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Euro sign at the ECB building in Frankfurt, Germany, 24 April 2020

The eurozone economy has fallen back into recession as the impact of the pandemic continues to hit activity.

European economies have been thwarted by an upsurge in infections this year and restrictions linked to Covid.

The eurozone fell 0.6% over the January-March period – the second consecutive contraction, which is a widely used definition of a recession.

This is the second episode of this kind, a so-called double-dip recession, since the start of the pandemic.

However, among the national economies that have reported data so far, this pattern has only been repeated by Italy.

Other countries have reported some growth in either of the past two quarters.

The French economy made good progress during the first three months of this year, by 0.4%, after a decline at the end of 2020, although the rebound was qualified by the national statistical office as “limited”.

In Germany, it was the reverse, with some growth in the fourth quarter of last year and a sharp decline – of 1.7% – revealed by the latest figures.

Some specific factors may have affected Germany.

Claus Vistesen of Pantheon Macroeconomics says the economy has been stung by a value-added tax (VAT) hike which has led to lower spending and construction.

A temporary reduction in VAT in Germany – intended to support the economy during the pandemic – ended at the start of the year.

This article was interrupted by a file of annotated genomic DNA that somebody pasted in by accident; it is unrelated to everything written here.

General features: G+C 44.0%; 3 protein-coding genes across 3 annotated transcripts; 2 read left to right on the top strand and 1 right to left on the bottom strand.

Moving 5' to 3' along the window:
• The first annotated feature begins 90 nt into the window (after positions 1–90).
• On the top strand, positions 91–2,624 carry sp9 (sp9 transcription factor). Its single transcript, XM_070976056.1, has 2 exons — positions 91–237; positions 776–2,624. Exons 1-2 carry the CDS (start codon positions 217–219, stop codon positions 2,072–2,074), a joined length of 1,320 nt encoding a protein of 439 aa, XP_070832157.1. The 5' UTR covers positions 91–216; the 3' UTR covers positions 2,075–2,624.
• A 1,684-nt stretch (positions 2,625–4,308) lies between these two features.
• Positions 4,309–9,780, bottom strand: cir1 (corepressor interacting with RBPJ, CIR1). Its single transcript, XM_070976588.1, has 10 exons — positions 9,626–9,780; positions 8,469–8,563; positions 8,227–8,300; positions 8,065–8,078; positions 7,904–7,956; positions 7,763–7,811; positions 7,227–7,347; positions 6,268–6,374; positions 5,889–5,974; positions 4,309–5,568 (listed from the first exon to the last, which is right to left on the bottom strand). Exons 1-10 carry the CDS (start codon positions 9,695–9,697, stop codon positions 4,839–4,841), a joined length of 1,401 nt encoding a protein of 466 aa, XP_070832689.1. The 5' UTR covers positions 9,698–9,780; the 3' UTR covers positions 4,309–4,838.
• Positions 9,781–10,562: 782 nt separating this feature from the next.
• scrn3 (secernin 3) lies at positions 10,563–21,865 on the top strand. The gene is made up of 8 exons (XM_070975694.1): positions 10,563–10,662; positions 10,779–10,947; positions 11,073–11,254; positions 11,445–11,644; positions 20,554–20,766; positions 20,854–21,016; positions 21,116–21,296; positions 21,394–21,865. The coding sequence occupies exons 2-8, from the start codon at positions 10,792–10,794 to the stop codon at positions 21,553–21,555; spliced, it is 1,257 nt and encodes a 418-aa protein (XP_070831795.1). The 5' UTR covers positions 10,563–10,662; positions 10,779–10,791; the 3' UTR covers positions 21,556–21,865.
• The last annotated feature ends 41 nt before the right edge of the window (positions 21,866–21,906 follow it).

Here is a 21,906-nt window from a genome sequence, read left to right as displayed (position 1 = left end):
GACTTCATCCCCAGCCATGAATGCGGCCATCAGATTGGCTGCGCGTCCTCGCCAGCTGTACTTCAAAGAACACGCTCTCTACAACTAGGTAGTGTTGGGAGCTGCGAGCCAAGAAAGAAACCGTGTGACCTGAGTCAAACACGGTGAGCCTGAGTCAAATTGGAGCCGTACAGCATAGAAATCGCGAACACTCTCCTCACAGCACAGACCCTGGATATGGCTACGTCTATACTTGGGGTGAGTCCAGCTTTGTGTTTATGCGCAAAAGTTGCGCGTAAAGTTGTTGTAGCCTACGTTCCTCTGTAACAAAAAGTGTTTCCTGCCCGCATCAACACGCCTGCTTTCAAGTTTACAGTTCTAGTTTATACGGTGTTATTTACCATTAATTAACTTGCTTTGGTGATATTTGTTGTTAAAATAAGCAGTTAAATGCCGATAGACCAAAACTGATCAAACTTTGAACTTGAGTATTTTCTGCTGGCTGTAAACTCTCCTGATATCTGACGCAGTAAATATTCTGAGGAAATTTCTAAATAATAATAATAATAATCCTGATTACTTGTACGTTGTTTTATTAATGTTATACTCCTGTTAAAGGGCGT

Andrew Kenningham of Capital Economics also highlighted the supply disruptions plaguing the large German manufacturing sector, particularly the auto industry.

The bigger picture is a region where economic activity has again been held back by the spread of the virus and the restrictions imposed to curb it.

The figures are particularly gloomy in the case of Italy, where the economy is still 6.6% lower than at the end of 2019, before the pandemic.

However, the economic damage in this phase of the health crisis is less severe. Economic activity in the euro area during the most recent period was 11% higher than at the nadir of the second quarter of last year.

This confirms the idea that companies have found ways to reduce the impact of restrictions on what they do, although for some the effect is still severe.

In the future, this weak performance is expected to improve as vaccination programs allow further relaxation of restrictions and boost consumer confidence. This will be particularly important in southern Europe, where many businesses are expected to see a recovery in tourism.

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